Learn about the importance of adherence, barriers to it, and tips to help you take your HIV drugs as directed, including finding support.

Submitted on May 5, 2015

Get basic information on some common complementary therapies. Learn which ones can help and which ones may be harmful for HIV+ people.

Submitted on Apr 9, 2015

Are you ready to begin treatment? Get the basics about HIV, how to decide when to start, and approaching treatment with a positive attitude.

Submitted on May 6, 2015

Get information on what drug interactions are, why it is important to recognize them, and what types of substances interact with HIV drugs.

Submitted on Aug 5, 2014

Learn about many options for getting HIV drugs in the US – private insurers, ACA marketplaces, ADAP, Medicaid, Medicare, and more.

Submitted on Oct 26, 2014

Look here for information on specific HIV drugs, organized by drug class. Learn about drug names, side effects, use in pregnancy, and more.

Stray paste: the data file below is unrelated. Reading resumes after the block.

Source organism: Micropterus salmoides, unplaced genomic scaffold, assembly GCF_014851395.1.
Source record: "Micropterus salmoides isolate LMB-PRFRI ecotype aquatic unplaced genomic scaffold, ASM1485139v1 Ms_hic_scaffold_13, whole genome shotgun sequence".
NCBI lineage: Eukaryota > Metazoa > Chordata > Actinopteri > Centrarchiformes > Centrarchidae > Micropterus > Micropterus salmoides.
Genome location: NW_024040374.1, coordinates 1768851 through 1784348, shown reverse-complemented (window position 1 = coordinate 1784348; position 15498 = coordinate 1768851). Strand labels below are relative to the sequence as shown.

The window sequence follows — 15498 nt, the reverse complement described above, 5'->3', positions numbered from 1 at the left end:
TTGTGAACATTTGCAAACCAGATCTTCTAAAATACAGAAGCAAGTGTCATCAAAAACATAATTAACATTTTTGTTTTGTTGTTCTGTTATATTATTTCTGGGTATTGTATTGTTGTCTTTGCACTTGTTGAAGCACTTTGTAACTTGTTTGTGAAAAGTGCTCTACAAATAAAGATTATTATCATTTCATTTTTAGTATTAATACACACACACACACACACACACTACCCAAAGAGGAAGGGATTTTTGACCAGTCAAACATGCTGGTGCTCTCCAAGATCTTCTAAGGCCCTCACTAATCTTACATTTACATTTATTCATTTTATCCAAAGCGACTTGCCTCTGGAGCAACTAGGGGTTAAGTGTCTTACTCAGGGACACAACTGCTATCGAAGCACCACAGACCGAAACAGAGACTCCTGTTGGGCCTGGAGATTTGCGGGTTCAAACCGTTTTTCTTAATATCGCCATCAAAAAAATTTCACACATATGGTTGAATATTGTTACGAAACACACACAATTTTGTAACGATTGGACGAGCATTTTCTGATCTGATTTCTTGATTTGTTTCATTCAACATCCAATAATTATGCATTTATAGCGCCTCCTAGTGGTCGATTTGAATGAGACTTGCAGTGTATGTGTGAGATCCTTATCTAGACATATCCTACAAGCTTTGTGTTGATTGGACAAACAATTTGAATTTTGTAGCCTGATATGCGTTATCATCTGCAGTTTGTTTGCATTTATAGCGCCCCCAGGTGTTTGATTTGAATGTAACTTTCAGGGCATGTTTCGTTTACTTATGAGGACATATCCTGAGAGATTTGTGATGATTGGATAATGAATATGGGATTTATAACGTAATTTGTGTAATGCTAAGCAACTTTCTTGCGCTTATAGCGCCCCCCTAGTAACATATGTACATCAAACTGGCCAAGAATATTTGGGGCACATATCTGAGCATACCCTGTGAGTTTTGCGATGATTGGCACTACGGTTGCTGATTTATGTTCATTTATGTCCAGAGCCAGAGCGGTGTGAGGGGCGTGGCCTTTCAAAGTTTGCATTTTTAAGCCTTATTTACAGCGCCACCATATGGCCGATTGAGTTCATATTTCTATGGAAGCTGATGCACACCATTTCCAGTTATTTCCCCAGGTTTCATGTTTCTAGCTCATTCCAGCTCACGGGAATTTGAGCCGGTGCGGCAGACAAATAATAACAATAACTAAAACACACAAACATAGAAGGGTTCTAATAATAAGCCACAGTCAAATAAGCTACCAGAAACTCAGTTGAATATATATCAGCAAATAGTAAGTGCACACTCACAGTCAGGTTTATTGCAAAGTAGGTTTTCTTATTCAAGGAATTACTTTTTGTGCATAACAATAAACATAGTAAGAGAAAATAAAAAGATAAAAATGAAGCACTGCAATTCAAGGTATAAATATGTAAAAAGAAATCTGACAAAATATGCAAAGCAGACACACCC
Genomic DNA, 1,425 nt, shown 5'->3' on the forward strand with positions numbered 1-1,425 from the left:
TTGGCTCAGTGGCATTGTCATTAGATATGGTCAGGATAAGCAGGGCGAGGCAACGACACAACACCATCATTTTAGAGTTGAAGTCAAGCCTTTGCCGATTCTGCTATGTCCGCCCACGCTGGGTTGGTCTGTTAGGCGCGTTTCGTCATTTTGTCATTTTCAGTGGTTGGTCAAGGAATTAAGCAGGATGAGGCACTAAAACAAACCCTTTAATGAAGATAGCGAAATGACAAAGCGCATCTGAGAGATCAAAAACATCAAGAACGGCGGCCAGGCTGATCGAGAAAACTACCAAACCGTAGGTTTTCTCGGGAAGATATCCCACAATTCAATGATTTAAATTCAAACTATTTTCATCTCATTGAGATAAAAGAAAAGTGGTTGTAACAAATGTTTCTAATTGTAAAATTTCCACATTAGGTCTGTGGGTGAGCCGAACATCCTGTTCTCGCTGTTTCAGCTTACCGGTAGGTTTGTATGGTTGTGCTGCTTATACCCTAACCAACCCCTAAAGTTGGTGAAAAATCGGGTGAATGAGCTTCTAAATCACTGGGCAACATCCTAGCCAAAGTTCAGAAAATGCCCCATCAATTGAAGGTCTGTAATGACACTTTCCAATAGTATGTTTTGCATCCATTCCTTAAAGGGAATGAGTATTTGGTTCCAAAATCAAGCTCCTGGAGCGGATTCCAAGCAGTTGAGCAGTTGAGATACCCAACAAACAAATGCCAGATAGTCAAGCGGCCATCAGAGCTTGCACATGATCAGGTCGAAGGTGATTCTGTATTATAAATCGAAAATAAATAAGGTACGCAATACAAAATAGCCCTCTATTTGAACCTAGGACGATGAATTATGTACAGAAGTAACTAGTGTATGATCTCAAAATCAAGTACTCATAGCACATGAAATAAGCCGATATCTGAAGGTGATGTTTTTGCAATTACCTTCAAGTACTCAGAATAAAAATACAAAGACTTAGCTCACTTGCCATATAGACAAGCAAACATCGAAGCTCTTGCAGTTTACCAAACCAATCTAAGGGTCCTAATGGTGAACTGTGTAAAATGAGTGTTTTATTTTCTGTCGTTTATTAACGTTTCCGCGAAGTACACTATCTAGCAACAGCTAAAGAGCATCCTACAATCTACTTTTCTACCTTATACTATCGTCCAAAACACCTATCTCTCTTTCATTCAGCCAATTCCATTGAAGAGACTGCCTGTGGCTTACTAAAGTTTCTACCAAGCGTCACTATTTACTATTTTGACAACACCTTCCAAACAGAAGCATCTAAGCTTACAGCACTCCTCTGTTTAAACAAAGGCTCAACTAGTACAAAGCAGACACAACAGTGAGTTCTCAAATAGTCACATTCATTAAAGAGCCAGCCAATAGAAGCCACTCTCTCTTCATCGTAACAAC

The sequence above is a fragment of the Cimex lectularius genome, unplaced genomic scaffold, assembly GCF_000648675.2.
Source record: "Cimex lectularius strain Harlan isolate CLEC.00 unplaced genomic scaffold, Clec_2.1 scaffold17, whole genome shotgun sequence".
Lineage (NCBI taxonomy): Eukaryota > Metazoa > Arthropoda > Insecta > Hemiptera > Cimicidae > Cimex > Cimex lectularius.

Submitted on Dec 19, 2014

Understand how certain HIV drugs stop the virus from reproducing by getting basic information about the lifecycle of HIV.

Submitted on Jun 16, 2014

Pain is common in people living with HIV. Understand common types of pain, what to do if you have pain, and ways to manage or treat pain.

Submitted on May 27, 2014

Find out what HIV treatment as prevention (TasP) is, how it works, whom it's for, and how it changes the course of the HIV pandemic.

Submitted on Mar 30, 2015

Get information on the US treatment guidelines – what they are, what's new, when to start treatment, what drugs to start with, and more.

Submitted on Aug 22, 2014

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There are several different options for reducing the chances of passing on HIV while trying to get pregnant. If you are a woman living with HIV who is either single or in a same-sex relationship, the conception options below will help you understand what might be the best for you, and to prepare for discussions with your health care provider.

Learn about lab tests that are important for your health – what they are, what they measure, and how results are used.

In 2005 the Women and HIV Think Tank changed its name to WRI to reflect the work of the group and ongoing commitment to measurable results in the management of HIV disease in women.